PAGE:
The Tigers know you don’t mess with perfection. The orange and navy road version is nice, but nothing compares with the crisp white letter of the home cap. If it’s good enough for Magnum P.I., it’s good enough for me.

Twins: The Twin Cities (2010-18)

Ever since moving to Minnesota to become the Twins, the team has kept a remarkably consistent look. They have the Twin Cities cap in navy and red (and a navy cap with a red bill), and the World Series-winning headpiece with the underlined M from the ’90s. Both are great, but I’m partial to the navy and red Twin Cities version. How many teams have cap logos that represent two cities, with neither of them named?

They swapped this version out for one with gold trim in 2018, but I’m of the personal belief that teams should only be allowed to use gold the year after they win a World Series — like the Giants and Nationals did to celebrate their championships — so that one doesn’t count.

White Sox: The red outline (1951-63)

For all the various styles and colors — red, black, even blue — the White Sox have pretty consistently kept “SOX” front and center. So, while the current look is one of the most popular among people who aren’t even baseball fans, I have to give points to the unique lettering style and outline from the 1951 caps. Considering these lasted about the length of Minnie Miñoso’s first two stints with the team, I think it’s safe to call them “Minnie’s Caps.”

Angels: The Big A (1972-89)

The Angels have used many different cap logos over the years — always searching for the elusive right way to put a halo on their chapeaus. The original caps had a halo on top that essentially traced the wearer’s scalp. That didn’t quite work. They’ve experimented with lower-case letters, thicker halos and their current caps have a halo, too. But nothing touches the simplicity of a red sans serif A with a simple yellow halo.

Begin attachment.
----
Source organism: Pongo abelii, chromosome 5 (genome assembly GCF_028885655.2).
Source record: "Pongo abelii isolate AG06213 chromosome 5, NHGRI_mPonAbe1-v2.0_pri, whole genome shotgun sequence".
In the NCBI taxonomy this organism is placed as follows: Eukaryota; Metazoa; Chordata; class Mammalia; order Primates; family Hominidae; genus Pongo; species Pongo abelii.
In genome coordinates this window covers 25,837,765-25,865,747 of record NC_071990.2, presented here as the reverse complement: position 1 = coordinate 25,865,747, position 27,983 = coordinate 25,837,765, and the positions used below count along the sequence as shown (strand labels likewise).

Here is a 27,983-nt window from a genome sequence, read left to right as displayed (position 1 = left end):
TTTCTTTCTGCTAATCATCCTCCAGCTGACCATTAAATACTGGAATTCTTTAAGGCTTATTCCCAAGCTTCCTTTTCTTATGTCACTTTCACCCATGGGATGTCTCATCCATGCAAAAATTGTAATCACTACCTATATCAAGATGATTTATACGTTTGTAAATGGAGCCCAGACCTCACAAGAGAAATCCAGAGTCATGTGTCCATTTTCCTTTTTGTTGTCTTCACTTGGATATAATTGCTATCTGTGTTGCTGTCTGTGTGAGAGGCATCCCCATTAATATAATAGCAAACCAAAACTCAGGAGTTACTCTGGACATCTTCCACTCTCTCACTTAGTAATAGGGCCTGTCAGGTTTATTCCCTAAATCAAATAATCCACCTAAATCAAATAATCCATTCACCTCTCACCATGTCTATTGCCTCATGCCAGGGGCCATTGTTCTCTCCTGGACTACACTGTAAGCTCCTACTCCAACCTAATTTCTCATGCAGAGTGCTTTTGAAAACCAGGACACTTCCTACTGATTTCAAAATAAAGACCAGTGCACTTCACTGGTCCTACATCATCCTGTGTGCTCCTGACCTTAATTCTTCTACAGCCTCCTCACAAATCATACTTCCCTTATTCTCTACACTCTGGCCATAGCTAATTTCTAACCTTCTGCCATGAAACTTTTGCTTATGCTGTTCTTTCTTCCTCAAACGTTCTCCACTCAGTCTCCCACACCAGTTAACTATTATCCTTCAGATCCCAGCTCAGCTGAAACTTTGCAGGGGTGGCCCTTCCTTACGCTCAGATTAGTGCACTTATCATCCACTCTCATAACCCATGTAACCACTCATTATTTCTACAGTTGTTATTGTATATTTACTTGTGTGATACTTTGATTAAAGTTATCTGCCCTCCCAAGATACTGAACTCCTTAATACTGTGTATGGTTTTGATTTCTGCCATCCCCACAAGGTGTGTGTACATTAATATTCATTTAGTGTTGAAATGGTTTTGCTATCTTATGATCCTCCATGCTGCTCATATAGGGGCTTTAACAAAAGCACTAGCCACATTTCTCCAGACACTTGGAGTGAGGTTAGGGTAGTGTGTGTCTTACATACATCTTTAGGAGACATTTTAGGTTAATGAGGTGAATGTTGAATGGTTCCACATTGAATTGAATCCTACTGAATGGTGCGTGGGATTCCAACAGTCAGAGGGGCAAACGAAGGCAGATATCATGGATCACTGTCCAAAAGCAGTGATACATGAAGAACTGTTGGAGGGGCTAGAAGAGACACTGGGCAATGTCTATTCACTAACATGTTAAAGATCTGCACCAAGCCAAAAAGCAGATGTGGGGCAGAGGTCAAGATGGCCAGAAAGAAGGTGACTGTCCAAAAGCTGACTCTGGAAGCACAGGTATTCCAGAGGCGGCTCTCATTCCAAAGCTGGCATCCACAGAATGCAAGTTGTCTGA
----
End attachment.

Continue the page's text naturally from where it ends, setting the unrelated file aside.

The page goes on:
Astros: Orange caps (1971-82, 2013-16)

The ’90s kid in me wants to pick the extremely flashy gold-and-navy star that guys like Jeff Bagwell and Craig Biggio made famous, but you can’t top the orange cap with a blue star. There’s a reason why the team brought them back in 2013.

Athletics: Kelly and gold (1971-82)

How many big league teams do you know that wear green and yellow, the most fantastic color scheme in the world? Exactly: Only one.

While the current version, with a darker shade of green, looks nice, it was at its best when it was a bright and playful Kelly green.

Mariners: The Ken Griffey Jr. special (1993-2003, 2012-present)

The Mariners may not have a bad cap in their history. From the marine flag-inspired early designs to their current stylized S, they’ve all been pretty sharp. Even their worst cap — the bright blue and yellow one with a very plain S — became much cooler because it was featured on the famous Griffey rookie card.

But none of those can touch the navy cap with the teal brim. It screams the ’90s. Close your eyes and you can picture Junior wearing it with his bill flipped backward.

Rangers: Big red (1994-99, 2009-present)

Texas has had only two styles of caps in its history: Its first featured a “T” that looked like you’re going to start playing a double-sided game of hangman, and now there’s the contemporary look with a slightly different version of the letter.

I prefer the current style. After that, it’s merely a preference of colorways: Since few teams wear a bright red cap, I’ll side with that one, though the new powder blue one is pretty sharp.

Braves: Little “a” (1972-80)

This cap is made all the better by the jerseys, but it’s not only a tremendous and unique cap, but it’s also what Hank Aaron was wearing when he hit No. 715. That earns a few bonus points.

Marlins: Teal and black (1993-95)

Did you know that you can time travel back to the ’90s simply by looking at this cap? Shockingly, the Marlins wore this look for only two years, but it made an impact that is still felt today by every nostalgia-obsessed youth of the ’90s.